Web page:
Bender, Welcome and Chien, Yueh-Hsiu and Chattopadhyay, Sisir and Vogt, Peter K. and Gardner, Murray B. and Davidson, Norman (1978) High-molecular-weight RNAs of AKR, NZB, and wild mouse viruses and avian reticuloendotheliosis virus all have similar dimer structures. Journal of Virology, 25 (3). pp. 888-896. ISSN 0022-538X http://resolver.caltech.edu/CaltechAUTHORS:BENjvir78
See Usage Policy.
Use this Persistent URL to link to this item: http://resolver.caltech.edu/CaltechAUTHORS:BENjvir78
Several 50 to 70S tumor viral RNAs have previously been shown by electron microscopy to be dimers, with the two monomer subunits joined near their 5' ends. Five additional naturally occurring type C RNA tumor viruses have now been examined: AKR, and endogenous murine ecotropic virus; NZB, an endogenous murine xenotropic virus; and ecotropic and an amphotropic virus isolated from a wild mouse; and the avian reticuloendotheliosis virus (REV). All five 50 to 70S RNAs have similar 5'-to-5' dimer structures. Therefore, the observations support the hypothesis that the dimer linkage is a structural feature common to all type C mammalian viruses. REV is the first example of an avian virus with a clear 5'-to-5' dimer linkage. All of the mammalian viral RNAs, but not REV, showed symmetrically placed loops in each subunit of the dimer. Possible molecular structures and biological functions of the dimer linkages and loops are discussed.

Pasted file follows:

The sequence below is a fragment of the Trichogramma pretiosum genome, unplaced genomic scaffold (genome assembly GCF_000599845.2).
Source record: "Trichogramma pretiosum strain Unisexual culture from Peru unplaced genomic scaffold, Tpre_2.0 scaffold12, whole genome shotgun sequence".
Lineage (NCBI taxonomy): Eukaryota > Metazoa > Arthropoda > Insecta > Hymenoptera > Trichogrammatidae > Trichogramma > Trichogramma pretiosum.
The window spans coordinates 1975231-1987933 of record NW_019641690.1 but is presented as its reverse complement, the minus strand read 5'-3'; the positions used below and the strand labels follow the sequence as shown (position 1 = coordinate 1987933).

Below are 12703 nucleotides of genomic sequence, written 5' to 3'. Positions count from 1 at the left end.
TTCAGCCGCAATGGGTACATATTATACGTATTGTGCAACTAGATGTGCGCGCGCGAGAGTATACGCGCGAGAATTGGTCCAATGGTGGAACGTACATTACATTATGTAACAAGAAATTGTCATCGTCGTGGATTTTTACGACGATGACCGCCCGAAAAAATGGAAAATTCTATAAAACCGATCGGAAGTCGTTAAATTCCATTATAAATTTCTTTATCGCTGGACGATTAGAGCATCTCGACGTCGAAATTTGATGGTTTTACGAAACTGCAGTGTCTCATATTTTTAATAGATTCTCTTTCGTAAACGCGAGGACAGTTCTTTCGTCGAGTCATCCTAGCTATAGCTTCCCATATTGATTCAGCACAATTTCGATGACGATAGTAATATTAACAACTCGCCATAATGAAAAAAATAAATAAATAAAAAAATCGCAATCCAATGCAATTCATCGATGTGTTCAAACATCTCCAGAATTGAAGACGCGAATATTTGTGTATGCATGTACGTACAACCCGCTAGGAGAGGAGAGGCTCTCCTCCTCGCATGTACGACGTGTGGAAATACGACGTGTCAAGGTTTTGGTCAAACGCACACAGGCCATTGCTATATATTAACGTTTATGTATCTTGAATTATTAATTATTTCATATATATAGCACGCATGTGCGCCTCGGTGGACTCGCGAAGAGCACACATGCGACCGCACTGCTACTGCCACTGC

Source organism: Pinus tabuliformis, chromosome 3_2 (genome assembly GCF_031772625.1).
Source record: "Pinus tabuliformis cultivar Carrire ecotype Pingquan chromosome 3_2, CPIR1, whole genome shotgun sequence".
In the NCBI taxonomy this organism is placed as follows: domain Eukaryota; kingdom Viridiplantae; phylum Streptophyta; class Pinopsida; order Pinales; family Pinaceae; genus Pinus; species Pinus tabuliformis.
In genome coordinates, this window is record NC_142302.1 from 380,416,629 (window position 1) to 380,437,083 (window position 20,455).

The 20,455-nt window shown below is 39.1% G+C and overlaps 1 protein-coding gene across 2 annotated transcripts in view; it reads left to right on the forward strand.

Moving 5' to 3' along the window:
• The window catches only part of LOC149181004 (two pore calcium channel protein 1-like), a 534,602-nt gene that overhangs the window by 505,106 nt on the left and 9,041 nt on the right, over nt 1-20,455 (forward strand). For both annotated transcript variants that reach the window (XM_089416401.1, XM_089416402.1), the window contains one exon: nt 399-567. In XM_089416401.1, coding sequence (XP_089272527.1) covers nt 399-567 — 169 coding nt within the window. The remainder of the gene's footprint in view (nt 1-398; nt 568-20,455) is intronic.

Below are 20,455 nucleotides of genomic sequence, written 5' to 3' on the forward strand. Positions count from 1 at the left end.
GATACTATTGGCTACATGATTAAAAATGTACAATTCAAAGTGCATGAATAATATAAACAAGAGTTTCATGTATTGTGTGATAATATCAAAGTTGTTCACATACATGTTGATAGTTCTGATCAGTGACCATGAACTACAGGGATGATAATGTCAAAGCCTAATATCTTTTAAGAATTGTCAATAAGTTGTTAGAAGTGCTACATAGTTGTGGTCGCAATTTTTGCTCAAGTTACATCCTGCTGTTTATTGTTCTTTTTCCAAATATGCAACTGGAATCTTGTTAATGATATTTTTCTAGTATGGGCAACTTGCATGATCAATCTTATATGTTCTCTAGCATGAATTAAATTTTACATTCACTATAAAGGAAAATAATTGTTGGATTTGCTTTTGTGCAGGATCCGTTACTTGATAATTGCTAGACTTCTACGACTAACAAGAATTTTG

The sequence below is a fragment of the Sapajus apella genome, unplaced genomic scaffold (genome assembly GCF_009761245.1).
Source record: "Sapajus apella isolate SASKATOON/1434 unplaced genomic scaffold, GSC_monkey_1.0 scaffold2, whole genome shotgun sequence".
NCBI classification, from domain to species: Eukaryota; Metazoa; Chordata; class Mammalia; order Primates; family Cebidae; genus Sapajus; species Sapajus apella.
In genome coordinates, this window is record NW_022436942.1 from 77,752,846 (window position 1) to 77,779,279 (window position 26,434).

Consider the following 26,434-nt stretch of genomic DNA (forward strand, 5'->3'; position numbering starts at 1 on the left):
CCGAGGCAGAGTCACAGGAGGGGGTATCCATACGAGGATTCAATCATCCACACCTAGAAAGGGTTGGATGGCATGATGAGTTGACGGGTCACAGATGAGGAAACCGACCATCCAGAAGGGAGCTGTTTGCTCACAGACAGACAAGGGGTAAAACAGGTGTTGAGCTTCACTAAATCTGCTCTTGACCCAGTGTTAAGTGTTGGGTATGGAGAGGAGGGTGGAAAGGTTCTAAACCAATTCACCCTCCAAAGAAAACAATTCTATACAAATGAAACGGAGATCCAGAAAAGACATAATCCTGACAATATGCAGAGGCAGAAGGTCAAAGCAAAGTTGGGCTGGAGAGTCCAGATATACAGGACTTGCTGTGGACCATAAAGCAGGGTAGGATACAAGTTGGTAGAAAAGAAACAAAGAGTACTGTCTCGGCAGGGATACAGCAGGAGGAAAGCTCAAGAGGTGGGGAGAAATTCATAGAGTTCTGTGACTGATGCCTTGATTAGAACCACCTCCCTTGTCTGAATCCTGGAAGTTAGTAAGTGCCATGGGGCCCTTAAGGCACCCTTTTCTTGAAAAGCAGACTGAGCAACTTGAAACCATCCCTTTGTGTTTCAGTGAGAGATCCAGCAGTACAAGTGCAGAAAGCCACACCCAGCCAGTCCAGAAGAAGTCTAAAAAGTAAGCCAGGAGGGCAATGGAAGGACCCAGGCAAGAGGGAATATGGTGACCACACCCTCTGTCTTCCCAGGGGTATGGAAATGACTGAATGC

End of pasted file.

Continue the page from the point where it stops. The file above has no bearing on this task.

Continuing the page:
|Additional Information:||Copyright © 1978, American Society for Microbiology. Received for publication 20 October 1977 We thank Marilyn R. Lander and Wallace P. Rowe of the National Institute of Allergy and Infectious Diseases for assistance and advice. W.B. has been the recipient of a National Science Foundation fellowship and of a Public Health Service training grant from the National Institute of General Medical Sciences. This research has been supported by Public Health Service contracts NO1-CP-43306 and NO1-CP-53500 with the Virus Cancer Program of the National Cancer Institute. Y.C. has been supported by Public Health Service postdoctoral fellowship no. 5-F32-CA-05099 from the National Cancer Institute.|
|Usage Policy:||No commercial reproduction, distribution, display or performance rights in this work are provided.|
|Deposited By:||Archive Administrator|
|Deposited On:||17 Mar 2006|
|Last Modified:||26 Dec 2012 08:48|
Repository Staff Only: item control page